Saturday, May 31, 2008

Salt Lake Temple in Spring.

I did a post on the Salt Lake Temple in March. I'll be posting more photos of this building over the next few days. Enjoy.

Oh, and Paz . . . you make my day, too!

Friday, May 30, 2008

Young Motherhood in Bronze

I have always loved this bronze. I owe that, I think, to the fact that I have an exceptional mother who made my childhood a joy. I know that is rare in this world. Women like that make this world a better place for generations to come. They deserve a statue or 50.

Thursday, May 29, 2008

Fulfilling the measure of their creation

Aren't they just lovely? I couldn't believe the size of these, and every one was just as big and bold as the others. 

Wednesday, May 28, 2008

Here it is . . .

A little more reward for getting through the winter.

Tuesday, May 27, 2008

Tulips and Hyacinth

This particular bed was one of my favorites. The Hyacinth was so perfectly formed and the contrast between them and the tulips was incredible, especially on a bright spring afternoon.

Monday, May 26, 2008

A few more Spring flowers: one

I'm just ready for a few more flowers.
Those I'll post this week were all in and around the buildings I've been posting over the last little while.

Sunday, May 25, 2008

I wanted to include a close up of the pioneer sculpture - it has special meaning to me personally. There were to handcart companies which met with particularly difficult circumstances: The Martin and Willey Handcart Companies. One of my ancestors was a small girl in the Willey Company. Their story is compelling and amazing. I found a site that has an incredible description, including many photos of the areas where the events took place. It is a miracle that anyone survived.

Saturday, May 24, 2008

Monuments to Pioneers and Seagulls

Just to the east of the Assembly Hall are a Monument to the Seagulls (Story to follow) and a bronze statue representing the handcart pioneers.

The California gull, Larus californicus, was selected as the state bird of Utah by an act of the legislature in 1955 (Utah Code).

The gull is considered the state bird of Utah by common consent, probably in commemoration of the fact that these gulls saved the people of the State by eating up the Rocky mountain crickets which were destroying the crops in 1848.

Orson F. Whitney says that in the midst of the devastation of the crickets, "when it seemed that nothing could stay the devastation, great flocks of gulls appeared, filling the air with their white wings and plaintive cries, and settled down upon the half-ruined fields. fields. All day long they gorged themselves, and when full, disgorged and feasted again, the white gulls upon the black crickets, list hosts of heaven and hell contending, until the pests were vanquished and the people were saved." After devouring the crickets, the gulls returned "to the lake islands whence they came."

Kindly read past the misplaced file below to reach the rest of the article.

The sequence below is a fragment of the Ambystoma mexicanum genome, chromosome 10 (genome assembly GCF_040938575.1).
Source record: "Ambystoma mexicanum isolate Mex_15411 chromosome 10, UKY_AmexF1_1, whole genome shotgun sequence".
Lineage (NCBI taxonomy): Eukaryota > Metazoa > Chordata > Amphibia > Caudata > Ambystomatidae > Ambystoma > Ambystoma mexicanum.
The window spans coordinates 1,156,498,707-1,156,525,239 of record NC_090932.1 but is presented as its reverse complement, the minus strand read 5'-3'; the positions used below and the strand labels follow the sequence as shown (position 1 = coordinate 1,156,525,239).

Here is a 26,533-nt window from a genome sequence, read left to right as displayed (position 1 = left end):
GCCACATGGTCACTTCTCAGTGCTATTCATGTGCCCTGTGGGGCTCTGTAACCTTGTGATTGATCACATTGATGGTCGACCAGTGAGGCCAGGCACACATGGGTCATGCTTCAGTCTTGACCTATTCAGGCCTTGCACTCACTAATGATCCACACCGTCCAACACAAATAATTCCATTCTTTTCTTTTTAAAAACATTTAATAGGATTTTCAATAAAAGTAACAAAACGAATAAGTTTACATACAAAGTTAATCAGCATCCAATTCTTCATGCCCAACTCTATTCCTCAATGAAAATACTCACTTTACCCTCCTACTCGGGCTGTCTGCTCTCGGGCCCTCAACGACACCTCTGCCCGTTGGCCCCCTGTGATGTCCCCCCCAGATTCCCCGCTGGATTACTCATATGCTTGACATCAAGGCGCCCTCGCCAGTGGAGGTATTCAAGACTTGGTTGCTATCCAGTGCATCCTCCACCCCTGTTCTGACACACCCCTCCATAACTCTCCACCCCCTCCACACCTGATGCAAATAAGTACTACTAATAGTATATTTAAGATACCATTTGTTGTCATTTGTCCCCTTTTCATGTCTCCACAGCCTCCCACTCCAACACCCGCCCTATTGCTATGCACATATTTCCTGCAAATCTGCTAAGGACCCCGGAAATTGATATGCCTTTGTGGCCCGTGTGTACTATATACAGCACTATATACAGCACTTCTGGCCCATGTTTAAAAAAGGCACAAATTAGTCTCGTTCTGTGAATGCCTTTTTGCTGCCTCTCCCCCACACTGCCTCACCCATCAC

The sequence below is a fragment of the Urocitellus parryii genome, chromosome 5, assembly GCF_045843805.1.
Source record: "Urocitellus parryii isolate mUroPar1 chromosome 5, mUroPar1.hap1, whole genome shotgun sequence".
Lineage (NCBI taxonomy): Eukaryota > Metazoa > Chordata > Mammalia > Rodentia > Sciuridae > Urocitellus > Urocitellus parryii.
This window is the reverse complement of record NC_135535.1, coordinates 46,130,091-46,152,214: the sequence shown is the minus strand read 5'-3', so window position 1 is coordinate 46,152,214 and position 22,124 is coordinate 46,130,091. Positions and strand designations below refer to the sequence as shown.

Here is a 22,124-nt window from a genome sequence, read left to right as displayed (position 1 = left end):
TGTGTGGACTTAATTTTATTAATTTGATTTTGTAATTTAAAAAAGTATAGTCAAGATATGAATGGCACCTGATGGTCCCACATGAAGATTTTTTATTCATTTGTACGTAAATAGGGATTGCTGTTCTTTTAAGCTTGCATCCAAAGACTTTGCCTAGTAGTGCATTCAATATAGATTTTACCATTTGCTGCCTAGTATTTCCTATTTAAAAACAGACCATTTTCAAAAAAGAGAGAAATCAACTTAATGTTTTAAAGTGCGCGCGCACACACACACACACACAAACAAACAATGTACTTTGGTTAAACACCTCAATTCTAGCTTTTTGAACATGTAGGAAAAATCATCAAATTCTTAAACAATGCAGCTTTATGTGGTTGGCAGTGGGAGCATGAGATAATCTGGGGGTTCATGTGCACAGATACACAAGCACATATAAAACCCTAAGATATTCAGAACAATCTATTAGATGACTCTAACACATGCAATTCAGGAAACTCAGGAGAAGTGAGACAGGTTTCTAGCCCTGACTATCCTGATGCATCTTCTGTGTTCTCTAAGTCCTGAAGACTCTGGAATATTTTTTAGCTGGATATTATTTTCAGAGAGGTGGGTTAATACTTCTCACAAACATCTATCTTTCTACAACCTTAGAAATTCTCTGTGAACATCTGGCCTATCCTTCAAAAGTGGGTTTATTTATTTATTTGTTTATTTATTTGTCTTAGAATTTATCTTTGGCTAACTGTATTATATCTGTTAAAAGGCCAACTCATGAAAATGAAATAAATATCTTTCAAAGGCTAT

The gull is about two feet long. The color of this bird is pearly-blue. It is sometimes barred or streaked with blackish gray. Aeronautic wizards, gulls are gymnasts of the sky, making the seemingly impossible appear effortless. They can appear motionless in midair by catching wind currents with perfect timing and precision while positioning their bodies at just the right angle. They are quiet birds, considered quite beneficial by agriculturalists, and are usually gentle creatures, exhibiting neither antagonism to nor fondness for man.

The Sea Gull Monument in Salt Lake City honors the gull, Utah's state bird. Two sculptured gulls stand atop the monument which was unveiled in 1913. (*)

Friday, May 23, 2008

The Assembly Hall

Construction of the Assembly Hall began on August 11, 1877. Building began on the southwest corner of Temple Square on the site of what was called the "Old Tabernacle," razed earlier that year. The old structure, an adobe building determined by the Church to be inadequate, was built in 1852 and seated 2500. The "Old Tabernacle" is not to be confused with the still-extant Salt Lake Tabernacle, built in 1867. The domed Tabernacle sits directly North of the Assembly Hall.
During the first two years of construction, the Assembly Hall was confusingly called the "new tabernacle." John Taylor, then President of the LDS Church, cleared up the confusion by naming it the "Salt Lake Assembly Hall" in 1879.